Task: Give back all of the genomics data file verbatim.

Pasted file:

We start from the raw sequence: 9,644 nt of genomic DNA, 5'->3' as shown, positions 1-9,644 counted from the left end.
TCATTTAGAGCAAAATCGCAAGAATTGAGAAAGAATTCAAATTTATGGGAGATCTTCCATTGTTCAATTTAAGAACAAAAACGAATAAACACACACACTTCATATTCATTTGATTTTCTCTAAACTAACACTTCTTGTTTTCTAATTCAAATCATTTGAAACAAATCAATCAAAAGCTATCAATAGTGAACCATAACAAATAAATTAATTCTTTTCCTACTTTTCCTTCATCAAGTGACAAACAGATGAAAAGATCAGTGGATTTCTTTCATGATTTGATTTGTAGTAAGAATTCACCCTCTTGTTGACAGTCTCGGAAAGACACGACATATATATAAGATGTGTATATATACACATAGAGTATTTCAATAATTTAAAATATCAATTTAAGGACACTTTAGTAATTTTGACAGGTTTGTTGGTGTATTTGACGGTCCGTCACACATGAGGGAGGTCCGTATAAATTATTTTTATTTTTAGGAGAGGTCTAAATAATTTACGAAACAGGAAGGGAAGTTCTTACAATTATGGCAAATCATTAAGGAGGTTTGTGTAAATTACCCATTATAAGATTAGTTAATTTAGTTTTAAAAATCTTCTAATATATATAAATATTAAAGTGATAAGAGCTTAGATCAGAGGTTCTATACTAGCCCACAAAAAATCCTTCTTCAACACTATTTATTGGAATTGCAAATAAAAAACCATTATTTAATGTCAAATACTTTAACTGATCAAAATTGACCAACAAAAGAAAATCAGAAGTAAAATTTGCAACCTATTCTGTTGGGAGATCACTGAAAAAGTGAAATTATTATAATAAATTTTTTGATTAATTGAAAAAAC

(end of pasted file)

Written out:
We start from the raw sequence: 9,644 nt of genomic DNA, 5'->3' as shown, positions 1-9,644 counted from the left end.
TCATTTAGAGCAAAATCGCAAGAATTGAGAAAGAATTCAAATTTATGGGAGATCTTCCATTGTTCAATTTAAGAACAAAAACGAATAAACACACACACTTCATATTCATTTGATTTTCTCTAAACTAACACTTCTTGTTTTCTAATTCAAATCATTTGAAACAAATCAATCAAAAGCTATCAATAGTGAACCATAACAAATAAATTAATTCTTTTCCTACTTTTCCTTCATCAAGTGACAAACAGATGAAAAGATCAGTGGATTTCTTTCATGATTTGATTTGTAGTAAGAATTCACCCTCTTGTTGACAGTCTCGGAAAGACACGACATATATATAAGATGTGTATATATACACATAGAGTATTTCAATAATTTAAAATATCAATTTAAGGACACTTTAGTAATTTTGACAGGTTTGTTGGTGTATTTGACGGTCCGTCACACATGAGGGAGGTCCGTATAAATTATTTTTATTTTTAGGAGAGGTCTAAATAATTTACGAAACAGGAAGGGAAGTTCTTACAATTATGGCAAATCATTAAGGAGGTTTGTGTAAATTACCCATTATAAGATTAGTTAATTTAGTTTTAAAAATCTTCTAATATATATAAATATTAAAGTGATAAGAGCTTAGATCAGAGGTTCTATACTAGCCCACAAAAAATCCTTCTTCAACACTATTTATTGGAATTGCAAATAAAAAACCATTATTTAATGTCAAATACTTTAACTGATCAAAATTGACCAACAAAAGAAAATCAGAAGTAAAATTTGCAACCTATTCTGTTGGGAGATCACTGAAAAAGTGAAATTATTATAATAAATTTTTTGATTAATTGAAAAAAC